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53540Re: Regarding Outlines in Test Reports, 3/1/2009, 9:15 am

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  • Rick D.
    Mar 3, 2009
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      Hi team,

      I understand and applaud all efforts to tighten up our reports. As a
      related item, is it okay to include a brief paragraph in initial and
      firld reports noting key, unanswered test questions? e.g., "I have
      yet to see how well this [tent/rain jacket/pair of boots...] handles
      heavy rain."



      --- In backpackgeartesters@yahoogroups.com,
      backpackgeartesters@yahoogroups.com wrote:
      > Reminder from: backpackgeartesters Yahoo! Group
      > http://groups.yahoo.com/group/backpackgeartesters/cal
      > Regarding Outlines in Test Reports
      > Sunday March 1, 2009
      > 9:15 am - 9:15 am
      > (This event repeats every month on the first Sunday until Tuesday
      June 30, 2009.)
      > Notes:
      > Please note that the "testing strategy" section in reports had been
      merely optional, not required, for at least a year, and the decision
      has been made by Jerry to remove it entirely in due course. ALSO NOTE
      that it will still be required in applications.
      > It will be omitted as a test requirement in the next version of the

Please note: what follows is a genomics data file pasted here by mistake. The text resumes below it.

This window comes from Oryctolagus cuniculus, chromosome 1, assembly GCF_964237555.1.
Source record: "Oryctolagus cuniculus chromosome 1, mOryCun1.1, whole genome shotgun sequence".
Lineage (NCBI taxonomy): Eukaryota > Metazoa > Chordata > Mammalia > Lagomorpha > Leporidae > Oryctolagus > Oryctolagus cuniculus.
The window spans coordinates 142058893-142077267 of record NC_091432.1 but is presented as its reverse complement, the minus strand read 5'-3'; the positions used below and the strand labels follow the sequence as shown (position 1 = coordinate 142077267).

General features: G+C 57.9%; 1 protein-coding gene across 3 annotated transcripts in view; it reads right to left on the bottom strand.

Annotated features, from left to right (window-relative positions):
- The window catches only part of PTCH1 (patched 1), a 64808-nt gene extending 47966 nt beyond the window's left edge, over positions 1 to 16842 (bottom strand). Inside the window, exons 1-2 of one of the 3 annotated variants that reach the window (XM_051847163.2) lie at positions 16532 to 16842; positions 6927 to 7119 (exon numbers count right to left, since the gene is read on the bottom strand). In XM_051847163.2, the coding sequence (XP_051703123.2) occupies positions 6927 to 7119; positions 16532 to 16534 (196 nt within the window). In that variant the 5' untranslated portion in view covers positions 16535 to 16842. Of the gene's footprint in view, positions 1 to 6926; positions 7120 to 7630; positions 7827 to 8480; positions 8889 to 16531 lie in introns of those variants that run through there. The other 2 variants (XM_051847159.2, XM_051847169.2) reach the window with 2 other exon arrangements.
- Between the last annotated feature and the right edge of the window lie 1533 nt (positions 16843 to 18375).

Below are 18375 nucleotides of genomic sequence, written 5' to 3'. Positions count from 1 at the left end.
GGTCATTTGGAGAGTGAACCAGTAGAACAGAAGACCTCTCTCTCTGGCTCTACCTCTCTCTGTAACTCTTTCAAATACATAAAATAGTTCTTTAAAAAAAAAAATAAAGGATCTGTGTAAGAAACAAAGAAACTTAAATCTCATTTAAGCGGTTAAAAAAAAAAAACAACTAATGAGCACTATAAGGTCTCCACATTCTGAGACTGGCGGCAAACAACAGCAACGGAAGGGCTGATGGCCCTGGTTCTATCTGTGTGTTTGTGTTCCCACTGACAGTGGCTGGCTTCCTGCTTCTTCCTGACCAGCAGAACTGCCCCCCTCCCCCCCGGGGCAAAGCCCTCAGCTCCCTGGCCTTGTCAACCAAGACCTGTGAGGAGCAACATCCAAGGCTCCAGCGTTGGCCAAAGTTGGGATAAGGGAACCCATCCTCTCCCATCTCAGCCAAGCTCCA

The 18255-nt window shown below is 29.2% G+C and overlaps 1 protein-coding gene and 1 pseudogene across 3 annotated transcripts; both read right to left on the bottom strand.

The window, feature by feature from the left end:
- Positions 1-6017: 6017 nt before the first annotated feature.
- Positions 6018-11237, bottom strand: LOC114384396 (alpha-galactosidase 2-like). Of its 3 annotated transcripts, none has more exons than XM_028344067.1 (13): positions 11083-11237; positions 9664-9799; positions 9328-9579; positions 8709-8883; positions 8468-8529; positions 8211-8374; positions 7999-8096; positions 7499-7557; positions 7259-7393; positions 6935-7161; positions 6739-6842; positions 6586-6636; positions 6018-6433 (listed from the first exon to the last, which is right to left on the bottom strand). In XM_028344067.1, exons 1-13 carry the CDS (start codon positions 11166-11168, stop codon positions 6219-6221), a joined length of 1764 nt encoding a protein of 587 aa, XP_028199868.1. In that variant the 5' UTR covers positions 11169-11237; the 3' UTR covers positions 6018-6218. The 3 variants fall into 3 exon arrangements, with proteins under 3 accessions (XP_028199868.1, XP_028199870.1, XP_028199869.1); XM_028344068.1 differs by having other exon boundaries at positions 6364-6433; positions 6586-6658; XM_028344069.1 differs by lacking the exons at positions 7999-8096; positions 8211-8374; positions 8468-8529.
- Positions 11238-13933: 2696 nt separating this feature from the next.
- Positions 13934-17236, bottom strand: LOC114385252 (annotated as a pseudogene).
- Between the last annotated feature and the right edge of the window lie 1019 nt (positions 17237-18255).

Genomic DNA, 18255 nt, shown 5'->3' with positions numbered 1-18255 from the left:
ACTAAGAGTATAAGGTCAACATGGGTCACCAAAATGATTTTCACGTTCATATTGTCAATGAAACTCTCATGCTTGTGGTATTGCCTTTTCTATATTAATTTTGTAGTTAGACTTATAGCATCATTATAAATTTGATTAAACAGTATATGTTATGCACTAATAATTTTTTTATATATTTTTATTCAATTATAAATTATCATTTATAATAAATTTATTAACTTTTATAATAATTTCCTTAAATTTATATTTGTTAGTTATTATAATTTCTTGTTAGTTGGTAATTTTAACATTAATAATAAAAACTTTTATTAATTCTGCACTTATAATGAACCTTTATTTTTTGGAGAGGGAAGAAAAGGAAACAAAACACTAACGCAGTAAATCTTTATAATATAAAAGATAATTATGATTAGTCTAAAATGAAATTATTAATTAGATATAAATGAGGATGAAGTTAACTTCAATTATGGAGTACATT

Survival Guide. Although the "outline" is present on one of the tabs
      in the current version of Report Writer, the Editors prefer that it
      be omitted completely. They will [comment] it, although it will not
      yet be listed as an [EDIT].
      > Unfortunately, it seems to have been creeping back into reports in
      the past year. Since the new versions of the SG and RW are not yet in
      place, I will be issuing periodic reminders for testers in the form
      of a repeating monthly message.
      > Reasons?
      > The outline adds needless bulk to the report, without supplying any
      real information. Testing, after all, is done by following the
      application outline where feasible, but it also involves reacting to
      new discoveries about the performance of the gear under test,
      > reporting on those, and so on. It's an evolutionary process.
      > The testing outline quite often becomes almost irrelevant in
      practice. Testers should, of course, investigate all the avenues
      mentioned in their application if they prove relevant, but it
      shouldn't be necessary for the reader of the report to know what that
      outline is, and (as already stated) testing shouldn't be limited by
      and to the outline.
      > Thanks,
      > Ted
      > Senior Edit Moderator
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